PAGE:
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USA 1942
Directed by
John Huston
97 minutes
Rated PG

Reviewed by
Bernard Hemingway
2 stars

Across The Pacific

Re-teaming Humphrey Bogart, Mary Astor and Sydney Greenstreet with John Huston in a attempt to repeats the huge success of the latter feature debut  The Maltese Falcon from the previous year Warners dishes up a spy movie/adventure/romance mash-up that makes little sense and offers even fewer pleasures.

Bogart plays Rick Leland who has just been court-martialed out of the army for unexplained reasons and boards a Japanese ship for the Orient in late 1941 in order to sell his services to the highest bidder. There he encounters fellow passengers Doctor Lorenz (Greenstreet) and Alberta Marlow (Mary Astor). Lorenz is a Japanese sympathiser and soon it is revealed that Ric has gone undercover in order to bring him down. I have never seen the sex appeal of Astor in The Maltese Falcon and I can’t see it here (for some reason she always reminds me of Margaret Dumont). No matter, for after the brief court-martial sequence Ric dons Phillip Marlowe’s trench-coat and is swapping zesty banter and the odd snog with her aboard a boat bound for the Far East.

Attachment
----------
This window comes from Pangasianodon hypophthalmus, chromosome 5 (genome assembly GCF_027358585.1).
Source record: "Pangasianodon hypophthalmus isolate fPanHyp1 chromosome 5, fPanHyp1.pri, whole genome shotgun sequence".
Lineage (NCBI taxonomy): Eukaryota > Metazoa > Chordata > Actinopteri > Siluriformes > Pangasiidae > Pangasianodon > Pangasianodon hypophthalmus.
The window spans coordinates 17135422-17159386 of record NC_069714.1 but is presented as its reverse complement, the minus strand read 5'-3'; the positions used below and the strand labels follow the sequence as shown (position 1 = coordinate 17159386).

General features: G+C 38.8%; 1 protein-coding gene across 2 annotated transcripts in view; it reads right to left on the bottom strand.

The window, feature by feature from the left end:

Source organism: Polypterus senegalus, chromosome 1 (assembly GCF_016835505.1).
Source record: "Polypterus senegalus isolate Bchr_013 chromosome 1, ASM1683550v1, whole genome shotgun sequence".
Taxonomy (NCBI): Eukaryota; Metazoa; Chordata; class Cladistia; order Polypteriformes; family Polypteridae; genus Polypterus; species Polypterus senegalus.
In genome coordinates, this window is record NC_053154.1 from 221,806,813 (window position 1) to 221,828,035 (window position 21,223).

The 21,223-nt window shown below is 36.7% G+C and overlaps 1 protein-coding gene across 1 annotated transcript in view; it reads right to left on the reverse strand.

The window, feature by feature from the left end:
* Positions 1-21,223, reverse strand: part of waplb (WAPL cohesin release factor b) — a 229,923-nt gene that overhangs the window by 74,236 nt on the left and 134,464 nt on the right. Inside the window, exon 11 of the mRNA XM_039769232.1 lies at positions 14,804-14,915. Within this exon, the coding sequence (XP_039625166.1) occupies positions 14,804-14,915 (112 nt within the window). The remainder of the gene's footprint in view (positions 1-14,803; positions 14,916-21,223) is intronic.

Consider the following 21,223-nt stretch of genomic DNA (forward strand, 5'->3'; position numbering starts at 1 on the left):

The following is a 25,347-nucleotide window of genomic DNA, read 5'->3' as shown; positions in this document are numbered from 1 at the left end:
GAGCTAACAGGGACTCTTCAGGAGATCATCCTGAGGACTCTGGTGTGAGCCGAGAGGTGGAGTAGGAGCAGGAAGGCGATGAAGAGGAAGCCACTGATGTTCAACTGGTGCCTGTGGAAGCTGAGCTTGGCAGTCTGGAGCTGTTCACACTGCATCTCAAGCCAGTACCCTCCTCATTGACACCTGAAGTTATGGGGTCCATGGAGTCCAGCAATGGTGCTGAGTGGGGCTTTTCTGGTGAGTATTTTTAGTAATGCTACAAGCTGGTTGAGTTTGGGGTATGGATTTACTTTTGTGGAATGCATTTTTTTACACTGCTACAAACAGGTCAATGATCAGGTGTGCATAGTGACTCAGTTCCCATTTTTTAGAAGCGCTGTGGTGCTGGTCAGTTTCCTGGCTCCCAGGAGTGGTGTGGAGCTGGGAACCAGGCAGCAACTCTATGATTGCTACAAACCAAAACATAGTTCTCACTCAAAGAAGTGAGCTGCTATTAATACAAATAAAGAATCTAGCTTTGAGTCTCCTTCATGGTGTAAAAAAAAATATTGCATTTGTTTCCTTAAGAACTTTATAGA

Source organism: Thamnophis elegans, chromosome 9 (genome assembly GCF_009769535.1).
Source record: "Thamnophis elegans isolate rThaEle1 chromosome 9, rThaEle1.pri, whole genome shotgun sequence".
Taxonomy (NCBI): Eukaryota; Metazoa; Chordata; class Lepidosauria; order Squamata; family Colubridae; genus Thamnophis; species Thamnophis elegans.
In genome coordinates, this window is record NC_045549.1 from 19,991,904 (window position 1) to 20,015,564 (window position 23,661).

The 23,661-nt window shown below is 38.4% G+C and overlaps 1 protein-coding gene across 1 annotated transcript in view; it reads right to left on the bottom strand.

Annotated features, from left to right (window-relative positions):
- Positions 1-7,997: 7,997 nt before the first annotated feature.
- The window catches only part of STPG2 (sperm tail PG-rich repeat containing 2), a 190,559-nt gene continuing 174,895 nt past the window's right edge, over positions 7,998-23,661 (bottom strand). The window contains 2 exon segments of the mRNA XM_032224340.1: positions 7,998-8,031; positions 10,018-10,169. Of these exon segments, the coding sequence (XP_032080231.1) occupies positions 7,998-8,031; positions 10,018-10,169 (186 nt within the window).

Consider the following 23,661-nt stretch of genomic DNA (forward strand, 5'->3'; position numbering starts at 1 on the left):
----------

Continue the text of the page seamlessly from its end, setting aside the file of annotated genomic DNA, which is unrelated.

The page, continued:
Set immediately before Pearl Harbour (which happened on 7 December 1941) the Japanese are either depicted as ruthless villains or patronized as quaintly servile. This will be enough to bury the film for most viewers but the perfunctory plot, which doesn’t even get its protagonists across the Pacific, and the routine characters are sufficient to achieve the same effect.




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